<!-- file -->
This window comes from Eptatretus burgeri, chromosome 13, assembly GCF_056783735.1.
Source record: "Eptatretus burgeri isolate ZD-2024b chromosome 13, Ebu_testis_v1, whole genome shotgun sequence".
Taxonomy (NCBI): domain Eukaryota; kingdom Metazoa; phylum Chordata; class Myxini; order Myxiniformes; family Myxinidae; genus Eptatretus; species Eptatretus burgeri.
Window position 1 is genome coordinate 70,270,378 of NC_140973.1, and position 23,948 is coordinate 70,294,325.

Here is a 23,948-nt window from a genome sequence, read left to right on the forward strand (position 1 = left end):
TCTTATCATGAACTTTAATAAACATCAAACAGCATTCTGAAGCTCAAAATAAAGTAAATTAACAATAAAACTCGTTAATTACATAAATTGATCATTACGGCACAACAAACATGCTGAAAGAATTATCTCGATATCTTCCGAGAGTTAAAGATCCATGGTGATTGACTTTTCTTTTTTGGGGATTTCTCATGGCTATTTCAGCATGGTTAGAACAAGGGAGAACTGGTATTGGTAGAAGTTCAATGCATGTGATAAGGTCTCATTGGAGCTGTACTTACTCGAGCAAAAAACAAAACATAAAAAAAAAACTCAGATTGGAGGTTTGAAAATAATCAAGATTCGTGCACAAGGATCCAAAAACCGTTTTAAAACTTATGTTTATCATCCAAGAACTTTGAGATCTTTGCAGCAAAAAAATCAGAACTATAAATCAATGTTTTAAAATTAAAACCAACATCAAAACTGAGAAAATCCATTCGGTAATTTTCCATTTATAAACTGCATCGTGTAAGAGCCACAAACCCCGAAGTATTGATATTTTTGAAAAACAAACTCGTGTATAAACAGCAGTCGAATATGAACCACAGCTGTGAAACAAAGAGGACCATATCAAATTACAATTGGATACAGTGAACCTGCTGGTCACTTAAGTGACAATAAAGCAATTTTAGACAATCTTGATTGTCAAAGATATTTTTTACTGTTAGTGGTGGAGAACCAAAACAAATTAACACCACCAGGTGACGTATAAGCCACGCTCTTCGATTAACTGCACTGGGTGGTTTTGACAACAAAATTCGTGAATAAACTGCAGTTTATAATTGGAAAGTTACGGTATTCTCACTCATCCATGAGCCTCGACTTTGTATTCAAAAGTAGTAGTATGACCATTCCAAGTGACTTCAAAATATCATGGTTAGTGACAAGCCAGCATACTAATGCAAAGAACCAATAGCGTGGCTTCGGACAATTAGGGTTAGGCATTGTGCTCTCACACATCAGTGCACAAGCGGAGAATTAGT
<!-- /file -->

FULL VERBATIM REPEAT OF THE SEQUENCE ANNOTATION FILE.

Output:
This window comes from Eptatretus burgeri, chromosome 13, assembly GCF_056783735.1.
Source record: "Eptatretus burgeri isolate ZD-2024b chromosome 13, Ebu_testis_v1, whole genome shotgun sequence".
Taxonomy (NCBI): domain Eukaryota; kingdom Metazoa; phylum Chordata; class Myxini; order Myxiniformes; family Myxinidae; genus Eptatretus; species Eptatretus burgeri.
Window position 1 is genome coordinate 70,270,378 of NC_140973.1, and position 23,948 is coordinate 70,294,325.

Here is a 23,948-nt window from a genome sequence, read left to right on the forward strand (position 1 = left end):
TCTTATCATGAACTTTAATAAACATCAAACAGCATTCTGAAGCTCAAAATAAAGTAAATTAACAATAAAACTCGTTAATTACATAAATTGATCATTACGGCACAACAAACATGCTGAAAGAATTATCTCGATATCTTCCGAGAGTTAAAGATCCATGGTGATTGACTTTTCTTTTTTGGGGATTTCTCATGGCTATTTCAGCATGGTTAGAACAAGGGAGAACTGGTATTGGTAGAAGTTCAATGCATGTGATAAGGTCTCATTGGAGCTGTACTTACTCGAGCAAAAAACAAAACATAAAAAAAAAACTCAGATTGGAGGTTTGAAAATAATCAAGATTCGTGCACAAGGATCCAAAAACCGTTTTAAAACTTATGTTTATCATCCAAGAACTTTGAGATCTTTGCAGCAAAAAAATCAGAACTATAAATCAATGTTTTAAAATTAAAACCAACATCAAAACTGAGAAAATCCATTCGGTAATTTTCCATTTATAAACTGCATCGTGTAAGAGCCACAAACCCCGAAGTATTGATATTTTTGAAAAACAAACTCGTGTATAAACAGCAGTCGAATATGAACCACAGCTGTGAAACAAAGAGGACCATATCAAATTACAATTGGATACAGTGAACCTGCTGGTCACTTAAGTGACAATAAAGCAATTTTAGACAATCTTGATTGTCAAAGATATTTTTTACTGTTAGTGGTGGAGAACCAAAACAAATTAACACCACCAGGTGACGTATAAGCCACGCTCTTCGATTAACTGCACTGGGTGGTTTTGACAACAAAATTCGTGAATAAACTGCAGTTTATAATTGGAAAGTTACGGTATTCTCACTCATCCATGAGCCTCGACTTTGTATTCAAAAGTAGTAGTATGACCATTCCAAGTGACTTCAAAATATCATGGTTAGTGACAAGCCAGCATACTAATGCAAAGAACCAATAGCGTGGCTTCGGACAATTAGGGTTAGGCATTGTGCTCTCACACATCAGTGCACAAGCGGAGAATTAGT